We, the entire official world, the American government and those of the Europeans, the Indians, and the East Asian free countries have allowed the Tibetan genocide to continue (along with those in North Korea, Cambodia, Burma, and Darfur) out of our greed to profit from China, either as an ally in the cold war against Russia—forgetting in the process that the Chinese government is itself a totalitarian communist dictatorship—or as a huge pool of cheap labor and a mythical market for our goods and commodities. Out of our obsession with ruthless short-term business, we have rationalized our neglect of the basic humanity and justice that is the necessary foundation of a prosperous globalizing world. Acting imperialistic ourselves, we have encouraged by example the Chinese to behave imperialistically. Clinging to our own excessive militarism, we have pushed the Chinese to militarize excessively. Ignoring our own destruction of the natural environment, we have seduced the Chinese into following our model of recklessly toxic industrialization. And now that we have allowed the unrestrained greed of our financial elite to abuse our democracy and destroy our own prosperity and turn us back into an under-developed country, there is a danger that we will imitate the Chinese and turn authoritarian ourselves, thus reinforcing the Chinese fear of democratization and entrenching them further in their unrelenting totalitarianism.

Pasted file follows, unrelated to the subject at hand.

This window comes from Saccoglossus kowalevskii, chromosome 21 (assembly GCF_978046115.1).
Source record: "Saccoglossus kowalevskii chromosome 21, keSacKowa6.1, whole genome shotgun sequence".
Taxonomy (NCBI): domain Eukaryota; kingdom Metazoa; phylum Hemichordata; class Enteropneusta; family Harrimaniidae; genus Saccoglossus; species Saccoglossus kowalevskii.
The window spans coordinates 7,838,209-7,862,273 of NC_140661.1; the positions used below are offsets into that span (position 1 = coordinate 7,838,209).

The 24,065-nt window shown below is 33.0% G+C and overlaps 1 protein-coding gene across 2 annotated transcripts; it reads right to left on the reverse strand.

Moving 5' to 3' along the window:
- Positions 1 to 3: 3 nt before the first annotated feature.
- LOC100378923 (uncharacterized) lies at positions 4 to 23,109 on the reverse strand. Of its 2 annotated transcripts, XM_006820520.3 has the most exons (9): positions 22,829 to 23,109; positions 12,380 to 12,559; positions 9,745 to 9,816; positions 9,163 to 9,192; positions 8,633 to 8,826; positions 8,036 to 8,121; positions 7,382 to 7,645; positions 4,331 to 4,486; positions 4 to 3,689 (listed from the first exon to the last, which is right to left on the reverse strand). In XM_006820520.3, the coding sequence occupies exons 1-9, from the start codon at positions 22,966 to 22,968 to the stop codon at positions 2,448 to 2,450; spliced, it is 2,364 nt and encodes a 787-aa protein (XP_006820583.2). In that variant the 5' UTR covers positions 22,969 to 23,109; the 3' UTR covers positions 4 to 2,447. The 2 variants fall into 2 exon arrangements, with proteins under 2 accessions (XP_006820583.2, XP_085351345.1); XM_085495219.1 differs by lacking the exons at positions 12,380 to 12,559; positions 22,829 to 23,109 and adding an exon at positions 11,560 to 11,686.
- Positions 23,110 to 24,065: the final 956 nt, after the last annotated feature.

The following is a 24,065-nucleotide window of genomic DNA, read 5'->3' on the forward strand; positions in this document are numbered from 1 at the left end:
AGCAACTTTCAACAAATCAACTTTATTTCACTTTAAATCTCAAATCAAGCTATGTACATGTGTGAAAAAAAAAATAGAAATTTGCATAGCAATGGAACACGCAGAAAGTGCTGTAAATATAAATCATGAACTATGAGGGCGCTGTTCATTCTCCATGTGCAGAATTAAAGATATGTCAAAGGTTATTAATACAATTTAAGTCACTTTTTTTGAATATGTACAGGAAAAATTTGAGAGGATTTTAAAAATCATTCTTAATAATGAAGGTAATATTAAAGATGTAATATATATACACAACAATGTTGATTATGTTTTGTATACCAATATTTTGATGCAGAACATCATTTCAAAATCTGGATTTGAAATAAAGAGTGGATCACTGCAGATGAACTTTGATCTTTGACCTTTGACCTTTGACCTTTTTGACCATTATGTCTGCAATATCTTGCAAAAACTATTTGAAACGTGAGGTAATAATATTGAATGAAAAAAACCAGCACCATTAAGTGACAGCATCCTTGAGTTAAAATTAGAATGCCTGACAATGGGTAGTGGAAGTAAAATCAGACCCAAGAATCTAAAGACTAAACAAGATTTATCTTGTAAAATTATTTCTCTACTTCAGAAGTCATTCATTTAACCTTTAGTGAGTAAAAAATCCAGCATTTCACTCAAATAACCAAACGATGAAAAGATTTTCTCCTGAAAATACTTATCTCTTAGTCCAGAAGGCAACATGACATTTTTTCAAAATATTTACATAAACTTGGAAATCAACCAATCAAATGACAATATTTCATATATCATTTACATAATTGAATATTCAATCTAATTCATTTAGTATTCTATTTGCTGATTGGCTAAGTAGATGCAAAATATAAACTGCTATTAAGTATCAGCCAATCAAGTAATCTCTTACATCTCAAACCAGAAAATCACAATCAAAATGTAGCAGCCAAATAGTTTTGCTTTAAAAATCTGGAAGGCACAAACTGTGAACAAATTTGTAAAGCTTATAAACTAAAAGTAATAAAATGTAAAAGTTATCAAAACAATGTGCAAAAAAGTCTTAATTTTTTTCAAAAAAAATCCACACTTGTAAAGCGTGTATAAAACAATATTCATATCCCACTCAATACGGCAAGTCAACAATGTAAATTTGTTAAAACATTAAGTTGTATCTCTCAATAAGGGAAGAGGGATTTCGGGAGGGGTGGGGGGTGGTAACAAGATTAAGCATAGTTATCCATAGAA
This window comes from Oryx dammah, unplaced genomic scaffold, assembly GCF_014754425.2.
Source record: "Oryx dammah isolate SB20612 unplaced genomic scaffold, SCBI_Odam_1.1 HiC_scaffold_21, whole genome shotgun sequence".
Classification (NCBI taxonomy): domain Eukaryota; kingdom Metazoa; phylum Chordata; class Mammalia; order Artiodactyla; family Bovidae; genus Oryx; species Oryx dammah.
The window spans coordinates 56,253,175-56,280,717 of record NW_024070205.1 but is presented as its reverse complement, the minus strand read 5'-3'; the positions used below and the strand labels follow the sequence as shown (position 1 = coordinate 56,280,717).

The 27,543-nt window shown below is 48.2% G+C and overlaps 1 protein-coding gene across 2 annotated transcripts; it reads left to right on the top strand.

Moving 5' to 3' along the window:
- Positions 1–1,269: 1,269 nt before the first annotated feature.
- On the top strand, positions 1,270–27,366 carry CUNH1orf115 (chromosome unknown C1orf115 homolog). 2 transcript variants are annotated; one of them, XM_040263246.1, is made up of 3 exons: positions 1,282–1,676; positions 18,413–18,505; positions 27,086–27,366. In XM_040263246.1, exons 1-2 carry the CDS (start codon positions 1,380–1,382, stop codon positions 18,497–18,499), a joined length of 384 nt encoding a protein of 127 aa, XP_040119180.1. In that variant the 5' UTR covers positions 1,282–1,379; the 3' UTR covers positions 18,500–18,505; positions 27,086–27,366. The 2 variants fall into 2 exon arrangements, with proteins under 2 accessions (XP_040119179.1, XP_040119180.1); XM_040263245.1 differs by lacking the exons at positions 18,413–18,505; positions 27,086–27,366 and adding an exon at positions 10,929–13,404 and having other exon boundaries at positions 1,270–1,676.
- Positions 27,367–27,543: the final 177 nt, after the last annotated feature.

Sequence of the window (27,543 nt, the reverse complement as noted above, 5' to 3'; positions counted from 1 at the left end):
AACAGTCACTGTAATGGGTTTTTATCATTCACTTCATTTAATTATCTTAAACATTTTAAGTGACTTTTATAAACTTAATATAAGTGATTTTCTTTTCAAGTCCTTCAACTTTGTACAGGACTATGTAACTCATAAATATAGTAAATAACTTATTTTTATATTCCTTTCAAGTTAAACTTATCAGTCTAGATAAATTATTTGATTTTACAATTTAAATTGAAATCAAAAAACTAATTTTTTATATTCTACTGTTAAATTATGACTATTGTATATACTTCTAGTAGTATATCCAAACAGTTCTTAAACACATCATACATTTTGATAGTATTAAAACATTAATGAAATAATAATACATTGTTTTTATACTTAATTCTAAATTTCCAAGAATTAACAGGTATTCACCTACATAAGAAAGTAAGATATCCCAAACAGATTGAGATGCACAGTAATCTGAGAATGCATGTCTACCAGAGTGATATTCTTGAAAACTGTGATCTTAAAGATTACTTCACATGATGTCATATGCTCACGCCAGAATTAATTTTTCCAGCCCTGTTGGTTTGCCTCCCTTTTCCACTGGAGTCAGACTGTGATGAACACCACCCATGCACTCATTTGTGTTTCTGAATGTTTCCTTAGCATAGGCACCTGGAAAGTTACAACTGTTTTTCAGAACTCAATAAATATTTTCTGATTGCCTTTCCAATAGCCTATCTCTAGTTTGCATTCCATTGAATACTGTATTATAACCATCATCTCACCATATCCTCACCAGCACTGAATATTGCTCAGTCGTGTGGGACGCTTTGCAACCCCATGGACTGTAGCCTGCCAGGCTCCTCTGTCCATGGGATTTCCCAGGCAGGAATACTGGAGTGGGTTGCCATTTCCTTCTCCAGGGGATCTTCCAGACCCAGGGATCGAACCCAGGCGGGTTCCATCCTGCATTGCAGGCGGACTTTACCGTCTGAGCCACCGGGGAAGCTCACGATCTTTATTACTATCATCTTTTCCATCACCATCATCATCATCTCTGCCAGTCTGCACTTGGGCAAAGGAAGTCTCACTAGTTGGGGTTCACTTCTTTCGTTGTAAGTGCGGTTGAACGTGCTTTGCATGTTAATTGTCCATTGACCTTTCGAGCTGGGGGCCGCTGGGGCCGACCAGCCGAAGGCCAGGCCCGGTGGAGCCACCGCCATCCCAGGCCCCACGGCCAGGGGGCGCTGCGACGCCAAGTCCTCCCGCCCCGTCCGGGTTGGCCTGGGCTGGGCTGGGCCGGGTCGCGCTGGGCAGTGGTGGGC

We should also deeply reflect how we can do our part not to stand by in silent acquiescence. We must stand up for Tibet by correcting our own misunderstandings and inappropriate behaviors, and so set an example for the Chinese leadership to abandon their sixty years of failed genocidal policies and practices. Tin Their own self-interest, they must extend a hand of true respect and friendship to the Tibetan people and their chosen leader and let the Tibetan and the Chinese people enjoy their natural freedoms and join together to restore their lands and cultures and societies.

The apocalyptic world picture allows for a very high level of individual self-confidence and energy fulfillment. The millennial consciousness, the consciousness of living in a sacred realm brought to us from the great adepts in Tibet, allows so many to manifest their full energy into the present moment and life, moving them toward personal development and fulfillment. Now is the time for us to rise to the occasion and enjoy this kind of immeasurable lifestyle, naturally expanding the joy by sharing it with others.

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ISSUE #006

On Tibetan Buddhism for an Awakening World
Image: On Tibetan Buddhism for an Awakening World